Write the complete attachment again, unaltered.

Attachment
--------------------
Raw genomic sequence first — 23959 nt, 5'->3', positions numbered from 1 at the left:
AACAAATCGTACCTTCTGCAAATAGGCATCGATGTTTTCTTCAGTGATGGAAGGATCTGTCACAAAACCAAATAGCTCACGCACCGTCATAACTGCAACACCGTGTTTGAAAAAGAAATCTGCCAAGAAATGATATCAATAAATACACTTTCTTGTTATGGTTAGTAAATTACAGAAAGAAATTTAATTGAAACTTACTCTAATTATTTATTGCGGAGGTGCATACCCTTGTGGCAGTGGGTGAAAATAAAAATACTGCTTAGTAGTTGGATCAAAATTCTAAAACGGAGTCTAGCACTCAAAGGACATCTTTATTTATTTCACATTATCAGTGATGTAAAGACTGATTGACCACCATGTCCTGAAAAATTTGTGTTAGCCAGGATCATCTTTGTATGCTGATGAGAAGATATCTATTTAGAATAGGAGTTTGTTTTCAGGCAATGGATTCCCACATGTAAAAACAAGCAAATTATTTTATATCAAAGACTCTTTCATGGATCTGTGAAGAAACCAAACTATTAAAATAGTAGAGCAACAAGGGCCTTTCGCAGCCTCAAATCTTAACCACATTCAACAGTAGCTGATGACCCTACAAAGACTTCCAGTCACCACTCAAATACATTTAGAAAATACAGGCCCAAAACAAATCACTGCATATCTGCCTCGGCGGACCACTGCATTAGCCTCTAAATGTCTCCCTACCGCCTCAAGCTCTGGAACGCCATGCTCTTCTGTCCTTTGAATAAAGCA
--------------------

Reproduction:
Raw genomic sequence first — 23959 nt, 5'->3', positions numbered from 1 at the left:
AACAAATCGTACCTTCTGCAAATAGGCATCGATGTTTTCTTCAGTGATGGAAGGATCTGTCACAAAACCAAATAGCTCACGCACCGTCATAACTGCAACACCGTGTTTGAAAAAGAAATCTGCCAAGAAATGATATCAATAAATACACTTTCTTGTTATGGTTAGTAAATTACAGAAAGAAATTTAATTGAAACTTACTCTAATTATTTATTGCGGAGGTGCATACCCTTGTGGCAGTGGGTGAAAATAAAAATACTGCTTAGTAGTTGGATCAAAATTCTAAAACGGAGTCTAGCACTCAAAGGACATCTTTATTTATTTCACATTATCAGTGATGTAAAGACTGATTGACCACCATGTCCTGAAAAATTTGTGTTAGCCAGGATCATCTTTGTATGCTGATGAGAAGATATCTATTTAGAATAGGAGTTTGTTTTCAGGCAATGGATTCCCACATGTAAAAACAAGCAAATTATTTTATATCAAAGACTCTTTCATGGATCTGTGAAGAAACCAAACTATTAAAATAGTAGAGCAACAAGGGCCTTTCGCAGCCTCAAATCTTAACCACATTCAACAGTAGCTGATGACCCTACAAAGACTTCCAGTCACCACTCAAATACATTTAGAAAATACAGGCCCAAAACAAATCACTGCATATCTGCCTCGGCGGACCACTGCATTAGCCTCTAAATGTCTCCCTACCGCCTCAAGCTCTGGAACGCCATGCTCTTCTGTCCTTTGAATAAAGCA